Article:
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Preston Bradley Center Seeks Spot in Proposed Uptown Entertainment District

By Adeshina Emmanuel | January 22, 2014 3:17pm | Updated on January 22, 2014 4:22pm
  The Preston Bradley Center is weighing changes that officials hope lead to a starring role in Mayor Rahm Emanuel and Ald. James Cappleman's vision of a go-to entertainment district in Uptown.
The Preston Bradley Center
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UPTOWN — After months of internal debate, the Preston Bradley Center will pursue a zoning change aimed at giving the six-story 1920s building a prominent role in plans to bolster Uptown's entertainment district.

Officials at the historic building, which is owned by the Peoples Church located there, floated the idea last spring of swapping the building's residential zoning for business zoning and seeking a performance arts venue license.

The zoning request will be reviewed by the city's zoning committee Thursday, according to Ald. James Cappleman (46th).

The North Side alderman also indicated he would help seek landmark status for the building at 941 W. Lawrence Ave. Prominent Edgewater architect J.E.O. Pridmore designed the building in the Neo-Classical style. He also designed the Vic Theatre in Lakeview.

 Rev. Jean Darling wants the People's Church to "keep its identity," regardless of any zoning changes at the Preston Bradley Center.
Rev. Jean Darling wants the People's Church to "keep its identity," regardless of any zoning changes at the Preston Bradley Center.
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DNAinfo/Adeshina Emmanuel

Cappleman, in an email to constituents Wednesday, said that because of "concerns that this zoning change could make the property more appealing for redevelopment at a future date," his office is helping the building pursue landmark status so that any significant physical changes to the building would require approval from the Chicago Landmarks Commission.
"I believe that this is the ideal solution to meet everyone's interests," Cappleman said. "It keeps all the existing uses in the building, and will bring new users to the building, making it a hub of arts and culture in the Uptown Entertainment District."

The Peoples Church had more than 4,000 members at its peak in the 1940s when the Rev. Preston Bradley, a charismatic and connected preacher, led the congregation. These days, the church has fewer than 40 members.

While the Preston Bradley Center is currently home to religious groups, social service agencies, an art center, cafe and two theater companies  — the National Pastime Theater and Pegasus Players — the building has many vacancies.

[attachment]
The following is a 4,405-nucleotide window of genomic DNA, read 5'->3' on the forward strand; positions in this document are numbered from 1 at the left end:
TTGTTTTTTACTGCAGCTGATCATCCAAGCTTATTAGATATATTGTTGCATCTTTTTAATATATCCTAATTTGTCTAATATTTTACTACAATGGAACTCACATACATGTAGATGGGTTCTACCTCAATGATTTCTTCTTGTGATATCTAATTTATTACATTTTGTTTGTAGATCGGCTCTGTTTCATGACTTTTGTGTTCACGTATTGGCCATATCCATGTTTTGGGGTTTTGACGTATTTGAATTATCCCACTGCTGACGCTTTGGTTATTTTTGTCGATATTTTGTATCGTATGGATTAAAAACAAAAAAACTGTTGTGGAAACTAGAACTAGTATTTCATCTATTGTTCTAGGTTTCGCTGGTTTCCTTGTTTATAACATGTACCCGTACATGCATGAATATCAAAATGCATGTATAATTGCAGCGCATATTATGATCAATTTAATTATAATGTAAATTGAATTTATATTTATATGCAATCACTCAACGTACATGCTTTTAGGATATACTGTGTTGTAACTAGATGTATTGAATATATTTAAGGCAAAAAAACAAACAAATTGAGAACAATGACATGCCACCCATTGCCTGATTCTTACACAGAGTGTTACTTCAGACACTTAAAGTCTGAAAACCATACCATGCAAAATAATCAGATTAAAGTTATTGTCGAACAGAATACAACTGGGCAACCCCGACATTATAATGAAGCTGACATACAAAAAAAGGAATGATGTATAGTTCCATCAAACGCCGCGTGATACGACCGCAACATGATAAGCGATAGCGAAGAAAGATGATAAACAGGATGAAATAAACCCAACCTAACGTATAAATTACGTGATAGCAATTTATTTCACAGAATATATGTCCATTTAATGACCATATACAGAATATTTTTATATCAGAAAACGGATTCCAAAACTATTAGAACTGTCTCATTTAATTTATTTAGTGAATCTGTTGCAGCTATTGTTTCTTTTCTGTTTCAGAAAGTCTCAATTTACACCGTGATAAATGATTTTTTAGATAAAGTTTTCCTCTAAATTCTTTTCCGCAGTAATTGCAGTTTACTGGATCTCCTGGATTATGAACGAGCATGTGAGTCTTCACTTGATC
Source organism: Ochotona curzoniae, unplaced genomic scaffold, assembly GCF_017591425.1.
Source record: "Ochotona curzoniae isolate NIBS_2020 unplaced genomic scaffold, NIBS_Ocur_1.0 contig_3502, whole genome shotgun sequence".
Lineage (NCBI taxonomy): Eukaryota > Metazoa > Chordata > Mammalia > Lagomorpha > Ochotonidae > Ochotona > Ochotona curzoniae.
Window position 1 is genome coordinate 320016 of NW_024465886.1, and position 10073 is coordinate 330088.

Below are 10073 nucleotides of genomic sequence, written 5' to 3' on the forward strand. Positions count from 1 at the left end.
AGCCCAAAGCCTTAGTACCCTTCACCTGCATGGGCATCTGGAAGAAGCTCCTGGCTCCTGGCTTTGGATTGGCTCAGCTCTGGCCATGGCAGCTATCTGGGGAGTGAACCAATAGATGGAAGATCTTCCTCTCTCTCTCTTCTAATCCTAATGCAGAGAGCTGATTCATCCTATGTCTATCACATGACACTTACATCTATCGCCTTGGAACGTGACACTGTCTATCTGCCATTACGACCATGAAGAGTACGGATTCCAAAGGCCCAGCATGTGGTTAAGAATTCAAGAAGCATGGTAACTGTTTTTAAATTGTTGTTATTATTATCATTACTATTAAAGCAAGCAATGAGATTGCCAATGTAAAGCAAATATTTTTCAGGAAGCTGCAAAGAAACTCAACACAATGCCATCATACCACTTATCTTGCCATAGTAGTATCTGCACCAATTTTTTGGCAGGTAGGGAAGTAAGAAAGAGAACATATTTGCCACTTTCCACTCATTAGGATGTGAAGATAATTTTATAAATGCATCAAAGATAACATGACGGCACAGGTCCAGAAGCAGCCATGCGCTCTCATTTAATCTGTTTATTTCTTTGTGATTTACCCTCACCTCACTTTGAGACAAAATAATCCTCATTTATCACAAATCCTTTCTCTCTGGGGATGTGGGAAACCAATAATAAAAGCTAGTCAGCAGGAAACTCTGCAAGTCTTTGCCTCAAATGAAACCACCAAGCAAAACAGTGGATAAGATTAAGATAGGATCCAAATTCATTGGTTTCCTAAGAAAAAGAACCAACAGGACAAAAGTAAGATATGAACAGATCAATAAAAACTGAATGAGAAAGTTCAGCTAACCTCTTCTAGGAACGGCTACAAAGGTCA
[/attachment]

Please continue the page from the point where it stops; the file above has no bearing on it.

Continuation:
The zoning changes and performance-arts venue license would allow a broader range of arts and entertainment businesses and large special events in the building, according to Preston Bradley board president William Boulware. He has emphasized in past interviews that new tenants and special events could help fund sorely needed repairs and improvements at the building.

But while Boulware's board oversees the building's upkeep, the People's Church owns the structure.

The Peoples Church pastor, the Rev. Jean Darling, had delayed making a decision about the zoning and permit changes for numerous months citing worries about opening the building up to subsequent redevelopment.

She also worried the shift toward a more entertainment-oriented use of the building could eventually backfire.

Darling told DNAinfo Chicago in October that she was worried that the church and a shelter in its basement might need to apply for special-use permits to continue in the building under business zoning -- and that neighbors might oppose the request.

But Cappleman's office said Thursday that there is community support for the zoning change, and that the church and shelter would be grandfathered in under the zoning proposed with Cappleman's support and wouldn't have to apply for any permits.

Darling couldn't immediately be reached for comment Wednesday.

But a message on the Peoples Church website says, "We are working to ensure that existing uses of our space can remain active and viable, even as new uses are created. ... We are simultaneously seeking landmark status ... to protect this historic building as we move into a changing future in Uptown."